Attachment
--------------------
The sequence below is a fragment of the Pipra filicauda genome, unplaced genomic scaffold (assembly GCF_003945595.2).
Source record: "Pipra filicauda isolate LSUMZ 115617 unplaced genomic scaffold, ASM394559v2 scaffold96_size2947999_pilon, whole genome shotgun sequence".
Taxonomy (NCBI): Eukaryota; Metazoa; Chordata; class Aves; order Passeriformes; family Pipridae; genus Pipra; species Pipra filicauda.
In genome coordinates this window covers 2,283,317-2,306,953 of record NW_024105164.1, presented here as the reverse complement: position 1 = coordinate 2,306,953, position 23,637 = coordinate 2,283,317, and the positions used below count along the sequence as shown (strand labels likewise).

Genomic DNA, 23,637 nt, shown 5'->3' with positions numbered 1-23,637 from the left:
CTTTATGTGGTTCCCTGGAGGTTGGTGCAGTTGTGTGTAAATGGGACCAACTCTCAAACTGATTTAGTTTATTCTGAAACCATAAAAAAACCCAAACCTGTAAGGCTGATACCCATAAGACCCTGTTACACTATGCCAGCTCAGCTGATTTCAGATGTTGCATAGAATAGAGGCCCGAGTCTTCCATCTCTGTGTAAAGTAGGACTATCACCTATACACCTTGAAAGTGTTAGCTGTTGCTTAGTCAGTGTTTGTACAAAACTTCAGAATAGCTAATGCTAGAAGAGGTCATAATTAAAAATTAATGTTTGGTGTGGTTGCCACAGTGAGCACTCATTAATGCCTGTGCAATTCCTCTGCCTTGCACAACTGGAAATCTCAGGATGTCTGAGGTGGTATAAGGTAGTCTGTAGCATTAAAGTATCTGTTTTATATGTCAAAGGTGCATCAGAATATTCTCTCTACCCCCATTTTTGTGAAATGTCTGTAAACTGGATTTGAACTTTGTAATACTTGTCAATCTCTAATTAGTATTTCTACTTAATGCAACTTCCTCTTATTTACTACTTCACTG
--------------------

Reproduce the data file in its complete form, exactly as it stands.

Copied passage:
The sequence below is a fragment of the Pipra filicauda genome, unplaced genomic scaffold (assembly GCF_003945595.2).
Source record: "Pipra filicauda isolate LSUMZ 115617 unplaced genomic scaffold, ASM394559v2 scaffold96_size2947999_pilon, whole genome shotgun sequence".
Taxonomy (NCBI): Eukaryota; Metazoa; Chordata; class Aves; order Passeriformes; family Pipridae; genus Pipra; species Pipra filicauda.
In genome coordinates this window covers 2,283,317-2,306,953 of record NW_024105164.1, presented here as the reverse complement: position 1 = coordinate 2,306,953, position 23,637 = coordinate 2,283,317, and the positions used below count along the sequence as shown (strand labels likewise).

Genomic DNA, 23,637 nt, shown 5'->3' with positions numbered 1-23,637 from the left:
CTTTATGTGGTTCCCTGGAGGTTGGTGCAGTTGTGTGTAAATGGGACCAACTCTCAAACTGATTTAGTTTATTCTGAAACCATAAAAAAACCCAAACCTGTAAGGCTGATACCCATAAGACCCTGTTACACTATGCCAGCTCAGCTGATTTCAGATGTTGCATAGAATAGAGGCCCGAGTCTTCCATCTCTGTGTAAAGTAGGACTATCACCTATACACCTTGAAAGTGTTAGCTGTTGCTTAGTCAGTGTTTGTACAAAACTTCAGAATAGCTAATGCTAGAAGAGGTCATAATTAAAAATTAATGTTTGGTGTGGTTGCCACAGTGAGCACTCATTAATGCCTGTGCAATTCCTCTGCCTTGCACAACTGGAAATCTCAGGATGTCTGAGGTGGTATAAGGTAGTCTGTAGCATTAAAGTATCTGTTTTATATGTCAAAGGTGCATCAGAATATTCTCTCTACCCCCATTTTTGTGAAATGTCTGTAAACTGGATTTGAACTTTGTAATACTTGTCAATCTCTAATTAGTATTTCTACTTAATGCAACTTCCTCTTATTTACTACTTCACTG